Royal Oxen Predict a Poor Rice Harvest

Despite thousands of expectant onlookers and a delectably refined presentation, the royal oxen show­ed little interest in any of the seven traditional dishes presented to them at Sat­urday’s annual plowing ceremony—save a little corn, officials said.

A crowd of thousands assembled Saturday morning in Veal Mean Park in front of the Nation­al Mu­seum to watch six oxen plow a ceremonial furrow, hailing the coming of the rainy season and the conventional start to the year’s crop sowing.

“The royal oxen only ate a little corn. Then they walked away from the other grains, water and wine,” royal astrologer Kang Ken said, ad­ding that this is not a good omen. “I am not happy that the royal ox­en did not eat anything much…. [This] does not bode well for this year’s agricultural production,” he said.

King Norodom Sihamoni presid­ed over the ceremony, while Prince Norodom Singha Rath led the royal plow and yoke and his wife Lor Kheng sprinkled seeds in the earthen depressions left in their wake.

After being escorted around the park, the oxen were presented with the usual spread of rice, corn, water, wine, sesame, beans and grass-each in a separate bowl atop a golden platter.

Despite the oxen’s lack of appetite, Cambodia’s farming population should not be disheartened, Agriculture Minister Chan Sarun said.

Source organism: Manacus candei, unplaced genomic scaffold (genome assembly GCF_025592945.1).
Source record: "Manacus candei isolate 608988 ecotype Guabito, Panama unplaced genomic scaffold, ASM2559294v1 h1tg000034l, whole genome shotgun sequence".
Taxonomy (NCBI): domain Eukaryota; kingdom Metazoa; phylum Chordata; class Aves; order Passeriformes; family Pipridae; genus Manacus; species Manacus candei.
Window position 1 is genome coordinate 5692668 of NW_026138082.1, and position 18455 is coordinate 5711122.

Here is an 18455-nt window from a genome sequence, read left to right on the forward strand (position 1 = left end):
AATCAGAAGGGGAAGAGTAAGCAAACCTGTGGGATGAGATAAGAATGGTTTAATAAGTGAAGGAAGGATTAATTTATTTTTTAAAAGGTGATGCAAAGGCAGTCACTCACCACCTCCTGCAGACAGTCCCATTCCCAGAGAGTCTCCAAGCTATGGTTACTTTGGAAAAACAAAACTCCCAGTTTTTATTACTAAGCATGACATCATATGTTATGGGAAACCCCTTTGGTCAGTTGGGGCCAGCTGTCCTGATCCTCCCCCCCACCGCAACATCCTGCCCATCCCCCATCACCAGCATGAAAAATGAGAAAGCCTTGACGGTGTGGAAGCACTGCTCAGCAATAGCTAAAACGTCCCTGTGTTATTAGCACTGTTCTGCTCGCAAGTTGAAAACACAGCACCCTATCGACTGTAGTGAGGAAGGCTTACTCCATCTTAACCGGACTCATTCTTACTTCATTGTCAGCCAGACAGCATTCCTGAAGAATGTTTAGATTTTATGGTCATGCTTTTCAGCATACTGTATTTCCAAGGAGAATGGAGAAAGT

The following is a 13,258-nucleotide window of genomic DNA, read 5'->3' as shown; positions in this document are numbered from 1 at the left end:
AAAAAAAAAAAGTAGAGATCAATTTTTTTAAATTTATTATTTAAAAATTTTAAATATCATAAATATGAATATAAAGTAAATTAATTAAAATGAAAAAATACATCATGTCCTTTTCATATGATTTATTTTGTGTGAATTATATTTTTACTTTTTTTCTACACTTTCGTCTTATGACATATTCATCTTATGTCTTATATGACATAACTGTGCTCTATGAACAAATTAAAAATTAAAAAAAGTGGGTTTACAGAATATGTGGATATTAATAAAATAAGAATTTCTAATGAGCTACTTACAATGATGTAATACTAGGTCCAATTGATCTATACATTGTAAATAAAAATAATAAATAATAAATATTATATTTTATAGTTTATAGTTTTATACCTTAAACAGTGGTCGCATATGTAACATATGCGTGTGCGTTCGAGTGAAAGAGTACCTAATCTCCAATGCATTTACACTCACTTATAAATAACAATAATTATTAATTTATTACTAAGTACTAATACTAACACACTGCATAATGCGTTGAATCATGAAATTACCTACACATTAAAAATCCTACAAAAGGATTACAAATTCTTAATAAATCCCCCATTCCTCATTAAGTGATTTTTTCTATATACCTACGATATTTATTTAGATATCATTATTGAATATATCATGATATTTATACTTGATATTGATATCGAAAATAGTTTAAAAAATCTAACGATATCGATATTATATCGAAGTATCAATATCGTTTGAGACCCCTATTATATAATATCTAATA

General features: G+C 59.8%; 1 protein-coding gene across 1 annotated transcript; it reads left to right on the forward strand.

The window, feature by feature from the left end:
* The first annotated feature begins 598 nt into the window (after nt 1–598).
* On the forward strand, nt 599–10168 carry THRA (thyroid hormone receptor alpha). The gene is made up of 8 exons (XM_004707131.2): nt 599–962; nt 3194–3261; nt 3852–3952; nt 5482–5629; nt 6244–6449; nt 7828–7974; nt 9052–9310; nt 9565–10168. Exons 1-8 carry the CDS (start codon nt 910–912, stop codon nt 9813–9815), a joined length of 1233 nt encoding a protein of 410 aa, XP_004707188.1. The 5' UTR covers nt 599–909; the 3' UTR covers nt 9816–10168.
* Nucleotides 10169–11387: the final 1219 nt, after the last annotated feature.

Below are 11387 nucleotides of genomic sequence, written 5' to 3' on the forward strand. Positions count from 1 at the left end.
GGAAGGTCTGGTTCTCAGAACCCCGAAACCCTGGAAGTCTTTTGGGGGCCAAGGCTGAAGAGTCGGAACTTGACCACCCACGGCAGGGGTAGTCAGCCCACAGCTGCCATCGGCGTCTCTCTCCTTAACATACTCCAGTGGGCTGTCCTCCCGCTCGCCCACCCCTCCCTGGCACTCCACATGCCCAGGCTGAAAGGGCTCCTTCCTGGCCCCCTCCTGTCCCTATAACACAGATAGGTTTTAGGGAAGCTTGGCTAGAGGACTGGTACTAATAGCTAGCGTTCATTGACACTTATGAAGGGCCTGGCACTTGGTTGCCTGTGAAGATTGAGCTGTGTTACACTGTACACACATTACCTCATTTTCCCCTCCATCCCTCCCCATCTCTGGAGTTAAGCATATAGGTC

“According to the meteorological forecast, we will get good rain this year all over the country from May to November,” he said.

There may be a dry spell between July and August, but overall the agricultural forecast will be much rosier than the plowing ceremony portends, Chan Sarun added.

During November’s Water Festival, Buddhist monks at the Royal Palace also predicted from wax drippings that there would be substantial rain in 2007, Chan Sarun said.

But last month, soothsayers in the capital offered a different assessment at Khmer New Year, when they anticipated pestilence and natural disaster for the year’s crops.

Chan Sarun said farmers should look to themselves, not the shifting tides of astrology, to determine the fate of their crops.

The average Cambodian farmer yields about two tons of rice per hectare, which is much lower than other countries in the region, said Winfried Scheewe, marketing adviser at the Cambodian Center for Study and Development in Agriculture.

Recently though, some farmers have nearly doubled their rice yield by adopting more modern methods of farming, such as spacing their plants further apart and keeping their paddies wet but not flooded, he added.

“We have to encourage farmers to do their own work,” Chan Sarun said. “It is up to them to decide their fate, not any prediction.”


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